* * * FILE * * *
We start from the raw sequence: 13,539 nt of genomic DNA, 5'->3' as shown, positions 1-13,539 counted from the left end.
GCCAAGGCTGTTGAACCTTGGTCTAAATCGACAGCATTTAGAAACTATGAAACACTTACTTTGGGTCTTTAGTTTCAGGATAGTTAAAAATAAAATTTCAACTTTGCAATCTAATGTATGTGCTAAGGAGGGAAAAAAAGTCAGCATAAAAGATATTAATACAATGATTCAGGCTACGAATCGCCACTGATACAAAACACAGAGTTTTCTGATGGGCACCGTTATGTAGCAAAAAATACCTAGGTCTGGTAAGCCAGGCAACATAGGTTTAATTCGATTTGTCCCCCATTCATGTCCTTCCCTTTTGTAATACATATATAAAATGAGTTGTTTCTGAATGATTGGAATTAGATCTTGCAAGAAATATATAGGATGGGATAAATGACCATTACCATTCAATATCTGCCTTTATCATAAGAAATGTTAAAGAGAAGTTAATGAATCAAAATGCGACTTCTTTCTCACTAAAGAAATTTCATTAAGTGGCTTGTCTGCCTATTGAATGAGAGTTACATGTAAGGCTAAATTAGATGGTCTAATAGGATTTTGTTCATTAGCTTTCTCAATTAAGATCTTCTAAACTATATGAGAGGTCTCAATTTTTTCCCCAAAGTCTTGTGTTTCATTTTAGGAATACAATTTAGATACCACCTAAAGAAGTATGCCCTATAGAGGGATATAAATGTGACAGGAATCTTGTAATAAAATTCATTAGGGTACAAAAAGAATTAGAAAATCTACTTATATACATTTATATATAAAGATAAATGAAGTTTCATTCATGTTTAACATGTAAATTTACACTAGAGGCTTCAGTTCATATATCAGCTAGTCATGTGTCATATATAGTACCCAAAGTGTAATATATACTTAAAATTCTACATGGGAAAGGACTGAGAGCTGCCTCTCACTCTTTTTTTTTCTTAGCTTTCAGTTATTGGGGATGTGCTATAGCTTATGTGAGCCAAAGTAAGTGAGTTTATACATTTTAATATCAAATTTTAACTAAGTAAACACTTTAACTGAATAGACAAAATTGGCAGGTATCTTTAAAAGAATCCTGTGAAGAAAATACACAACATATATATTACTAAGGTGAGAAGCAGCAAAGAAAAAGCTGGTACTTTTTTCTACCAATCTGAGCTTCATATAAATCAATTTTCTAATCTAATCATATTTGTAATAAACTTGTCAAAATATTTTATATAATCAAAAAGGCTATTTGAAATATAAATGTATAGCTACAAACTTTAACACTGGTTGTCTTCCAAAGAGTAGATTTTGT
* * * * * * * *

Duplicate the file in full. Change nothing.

We start from the raw sequence: 13,539 nt of genomic DNA, 5'->3' as shown, positions 1-13,539 counted from the left end.
GCCAAGGCTGTTGAACCTTGGTCTAAATCGACAGCATTTAGAAACTATGAAACACTTACTTTGGGTCTTTAGTTTCAGGATAGTTAAAAATAAAATTTCAACTTTGCAATCTAATGTATGTGCTAAGGAGGGAAAAAAAGTCAGCATAAAAGATATTAATACAATGATTCAGGCTACGAATCGCCACTGATACAAAACACAGAGTTTTCTGATGGGCACCGTTATGTAGCAAAAAATACCTAGGTCTGGTAAGCCAGGCAACATAGGTTTAATTCGATTTGTCCCCCATTCATGTCCTTCCCTTTTGTAATACATATATAAAATGAGTTGTTTCTGAATGATTGGAATTAGATCTTGCAAGAAATATATAGGATGGGATAAATGACCATTACCATTCAATATCTGCCTTTATCATAAGAAATGTTAAAGAGAAGTTAATGAATCAAAATGCGACTTCTTTCTCACTAAAGAAATTTCATTAAGTGGCTTGTCTGCCTATTGAATGAGAGTTACATGTAAGGCTAAATTAGATGGTCTAATAGGATTTTGTTCATTAGCTTTCTCAATTAAGATCTTCTAAACTATATGAGAGGTCTCAATTTTTTCCCCAAAGTCTTGTGTTTCATTTTAGGAATACAATTTAGATACCACCTAAAGAAGTATGCCCTATAGAGGGATATAAATGTGACAGGAATCTTGTAATAAAATTCATTAGGGTACAAAAAGAATTAGAAAATCTACTTATATACATTTATATATAAAGATAAATGAAGTTTCATTCATGTTTAACATGTAAATTTACACTAGAGGCTTCAGTTCATATATCAGCTAGTCATGTGTCATATATAGTACCCAAAGTGTAATATATACTTAAAATTCTACATGGGAAAGGACTGAGAGCTGCCTCTCACTCTTTTTTTTTCTTAGCTTTCAGTTATTGGGGATGTGCTATAGCTTATGTGAGCCAAAGTAAGTGAGTTTATACATTTTAATATCAAATTTTAACTAAGTAAACACTTTAACTGAATAGACAAAATTGGCAGGTATCTTTAAAAGAATCCTGTGAAGAAAATACACAACATATATATTACTAAGGTGAGAAGCAGCAAAGAAAAAGCTGGTACTTTTTTCTACCAATCTGAGCTTCATATAAATCAATTTTCTAATCTAATCATATTTGTAATAAACTTGTCAAAATATTTTATATAATCAAAAAGGCTATTTGAAATATAAATGTATAGCTACAAACTTTAACACTGGTTGTCTTCCAAAGAGTAGATTTTGT